About 1,200 have been given to the Yellowstone County Detention Facility and over 400 have been shared with the homeless. About 120 St. Vincent Healthcare associates have helped make the masks, according to Dustin Strandell, St. Vincent Healthcare senior director of service lines.
The masks are made with a surgical wrap used to wrap sterile instrument pans in operating rooms. The material is impermeable, so it's more effective in filtering out droplets in the air than other types of cloth. About 2,000 masks are produced each day, and close to 30,000 masks have been made since mid-March.
Over 700 masks are used each day at St. Vincent Healthcare, and many have been shared with the Yellowstone Surgery Center, RiverStone Health and other organizations. St. Vincent also has several hundred 3D printed masks to use, but have not been used yet since the hospital has an adequate supply of surgical and N-95 masks.
"The innovative spirit, collaboration and dedication of our caregivers and associates at St. Vincent Healthcare, especially during this COVID-19 pandemic, inspire me every single day," Strandell said. "This mask-making initiative is all about keeping our associates and our community safe. While these masks are not used with COVID-19 patients or for surgical purposes, they are used for routine clinical care and allow us to conserve our specialized mask supply."
Isolation gowns are also in short supply for many hospitals, which are used for COVID-19 patients when they enter treatment. Bozeman-based Simms Fishing and Red Ants Pants out of White Sulphur Springs began making washable and reusable gowns for hospital use. Billings Clinic Foundation dollars are also paying for the expense in producing the gowns, Duncan said.
Isolation gowns can also be mass produced at Billings Clinic using special equipment. About 1,000 gowns have been made on-site, and 250 are produced daily. Billings Clinic also has 1,700 of the reusable gowns made by Simms Fishing and Red Ants Pants in production.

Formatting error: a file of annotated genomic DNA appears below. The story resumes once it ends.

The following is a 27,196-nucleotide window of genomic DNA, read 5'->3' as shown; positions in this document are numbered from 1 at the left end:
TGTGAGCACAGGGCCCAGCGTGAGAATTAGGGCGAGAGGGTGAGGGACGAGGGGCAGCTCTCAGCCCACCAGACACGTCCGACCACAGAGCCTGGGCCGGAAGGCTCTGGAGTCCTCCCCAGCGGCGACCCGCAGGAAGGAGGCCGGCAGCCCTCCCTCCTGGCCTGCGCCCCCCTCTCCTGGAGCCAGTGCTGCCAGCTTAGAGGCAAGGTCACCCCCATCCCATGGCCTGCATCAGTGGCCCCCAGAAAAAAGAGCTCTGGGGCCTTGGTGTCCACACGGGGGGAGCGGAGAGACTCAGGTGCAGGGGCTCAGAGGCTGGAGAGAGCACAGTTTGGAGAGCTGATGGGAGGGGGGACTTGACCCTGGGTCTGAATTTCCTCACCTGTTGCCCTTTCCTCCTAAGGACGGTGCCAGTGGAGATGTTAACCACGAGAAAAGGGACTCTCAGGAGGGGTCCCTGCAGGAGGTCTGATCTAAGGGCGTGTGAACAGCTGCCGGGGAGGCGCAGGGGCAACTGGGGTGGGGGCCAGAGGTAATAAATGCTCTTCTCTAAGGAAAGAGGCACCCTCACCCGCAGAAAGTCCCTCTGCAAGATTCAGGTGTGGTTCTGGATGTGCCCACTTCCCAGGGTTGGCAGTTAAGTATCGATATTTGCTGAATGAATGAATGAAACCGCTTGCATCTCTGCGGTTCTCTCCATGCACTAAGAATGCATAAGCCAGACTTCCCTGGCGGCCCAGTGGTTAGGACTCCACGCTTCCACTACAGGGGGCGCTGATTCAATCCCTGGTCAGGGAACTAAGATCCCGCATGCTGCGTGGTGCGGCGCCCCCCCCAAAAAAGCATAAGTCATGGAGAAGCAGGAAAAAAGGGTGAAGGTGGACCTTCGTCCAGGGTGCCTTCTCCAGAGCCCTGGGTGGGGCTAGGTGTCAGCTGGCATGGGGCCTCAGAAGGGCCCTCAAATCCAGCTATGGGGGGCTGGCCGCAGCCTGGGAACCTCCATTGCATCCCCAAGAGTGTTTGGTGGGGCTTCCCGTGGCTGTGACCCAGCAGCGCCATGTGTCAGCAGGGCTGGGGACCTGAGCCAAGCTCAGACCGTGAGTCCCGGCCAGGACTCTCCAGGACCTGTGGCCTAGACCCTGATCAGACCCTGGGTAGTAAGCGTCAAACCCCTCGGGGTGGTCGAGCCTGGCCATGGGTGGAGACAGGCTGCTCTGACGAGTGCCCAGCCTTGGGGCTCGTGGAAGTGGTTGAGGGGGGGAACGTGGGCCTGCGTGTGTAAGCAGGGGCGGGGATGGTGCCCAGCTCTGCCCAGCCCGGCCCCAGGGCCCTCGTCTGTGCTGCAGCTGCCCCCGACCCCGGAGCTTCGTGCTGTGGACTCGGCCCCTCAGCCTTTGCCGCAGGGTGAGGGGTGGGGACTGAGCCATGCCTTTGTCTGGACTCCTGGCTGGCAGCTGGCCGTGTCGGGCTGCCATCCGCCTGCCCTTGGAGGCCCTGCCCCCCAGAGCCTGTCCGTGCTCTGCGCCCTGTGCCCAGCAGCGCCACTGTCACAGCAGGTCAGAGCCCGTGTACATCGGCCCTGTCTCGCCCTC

“Frankly, we haven’t been in the clinics like we historically have been — we’re not doing elective surgeries — and people have shifted in order to work on this project, and they’ve done an amazing job,” Ellner said.
Duncan said the production line will continue as commercially produced personal protective equipment catches up with demand. Key noted that masks and gowns will be needed for a while.
“The virus isn’t going away,” Key said. “... the use of the masks during the summer coming into the fall and next winter is going to be as important as ever. Even though we have this leveling of the curve at the present time, it’s going to be very important that we keep the public aware that the masks are going to serve an important purpose.”
Donations are being accepted to help with COVID-19 related expenses at St. Vincent Healthcare. Donors can give by calling the St. Vincent Healthcare Foundation at 406-237-3600 or visiting www.sclhealth.org or the foundation's website.
About $215,000 has been raised for the Billings Clinic Foundation’s fund, and more donations are needed to keep up with production needs. Donations can be sent through the foundations website at www.billingsclinicfoundation.com.
“Billings Clinic ingenuity has been alive and well during this pandemic,” Duncan said.